VAN ZANDT COUNTY, Texas — A former Van Zandt County Sheriff’s Office chief deputy has been sentenced to more than three and a half years in prison for excessive force, officials say.
According to court documents, 62-year-old Steven “Craig” Shelton admitted that on Sept. 21, 2021, he hit a handcuffed suspect, who was being compliant, in the face multiple times, causing injuries.
Shelton told investigators that the incident took place in front of several other officers in the Rolling Oaks area of Wills Point, Texas. Shelton also admitted that he was “frustrated” with the suspect, despite there being no legitimate reason to use excessive force, officials said.
“This defendant abused his authority as a law enforcement officer by violently assaulting and injuring a handcuffed arrestee, violating the victim’s civil rights and the public’s trust,” Assistant Attorney General Kristen Clarke of the Justice Department’s Civil Rights Division said. “The Justice Department will continue to hold accountable those officers who abuse their authority, wherever such abuses occur.”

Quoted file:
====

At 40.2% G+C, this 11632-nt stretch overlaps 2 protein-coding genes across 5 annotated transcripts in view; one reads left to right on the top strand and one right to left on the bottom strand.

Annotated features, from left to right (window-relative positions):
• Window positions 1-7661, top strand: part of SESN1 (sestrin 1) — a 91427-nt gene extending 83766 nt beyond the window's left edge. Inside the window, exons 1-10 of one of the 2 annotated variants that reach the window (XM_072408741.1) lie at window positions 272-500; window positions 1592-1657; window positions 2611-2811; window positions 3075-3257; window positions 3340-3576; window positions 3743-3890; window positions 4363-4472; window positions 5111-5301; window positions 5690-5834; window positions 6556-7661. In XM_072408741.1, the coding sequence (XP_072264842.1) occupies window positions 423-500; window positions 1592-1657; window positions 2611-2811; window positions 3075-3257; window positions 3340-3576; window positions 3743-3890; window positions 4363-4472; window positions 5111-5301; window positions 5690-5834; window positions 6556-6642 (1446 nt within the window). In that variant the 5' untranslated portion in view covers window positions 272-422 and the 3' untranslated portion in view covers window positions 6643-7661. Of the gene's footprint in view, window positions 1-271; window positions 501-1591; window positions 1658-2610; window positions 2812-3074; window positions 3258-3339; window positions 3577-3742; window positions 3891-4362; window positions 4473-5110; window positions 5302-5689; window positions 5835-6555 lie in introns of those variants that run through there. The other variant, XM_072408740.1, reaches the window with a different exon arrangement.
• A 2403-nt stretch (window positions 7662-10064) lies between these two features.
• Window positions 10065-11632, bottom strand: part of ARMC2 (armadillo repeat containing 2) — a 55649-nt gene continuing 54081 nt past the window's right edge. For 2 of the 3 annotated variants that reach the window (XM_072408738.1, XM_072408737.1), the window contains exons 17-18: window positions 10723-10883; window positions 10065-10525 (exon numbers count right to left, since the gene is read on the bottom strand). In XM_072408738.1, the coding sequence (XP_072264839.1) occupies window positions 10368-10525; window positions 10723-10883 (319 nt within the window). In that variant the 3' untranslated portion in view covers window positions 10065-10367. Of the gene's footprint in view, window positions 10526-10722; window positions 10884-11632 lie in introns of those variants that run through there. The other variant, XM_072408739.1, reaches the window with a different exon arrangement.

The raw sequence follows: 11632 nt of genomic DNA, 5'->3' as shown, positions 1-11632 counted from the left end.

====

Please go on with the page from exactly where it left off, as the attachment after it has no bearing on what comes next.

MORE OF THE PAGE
Shelton previously pleaded guilty to the crime and was sentenced to 44 months in prison for violating an arrestee’s civil rights by using excessive force, the Justice Department announced in a news release on Wednesday, May 31, 2023.
“It is an unacceptable abuse of authority for a police officer to strike a handcuffed arrestee who poses no threat,” said U.S. Attorney Damien M. Diggs for the Eastern District of Texas.
“Public trust in law enforcement is eroded when officers do not follow the laws they are sworn to enforce. While recognizing that a vast majority of law enforcement officers protect the constitutional rights of individuals on a daily basis, the U.S. Attorney’s Office remains committed to protecting the public from officers who violate those rights," he said.
Shelton’s case was investigated by the FBI Dallas Field Office. Assistant U.S. Attorney Tracey Batson for the Eastern District of Texas and Special Litigation Counsel Kathryn E. Gilbert and Trial Attorney Matthew Tannenbaum of the Civil Rights Division’s Criminal Section prosecuted the case.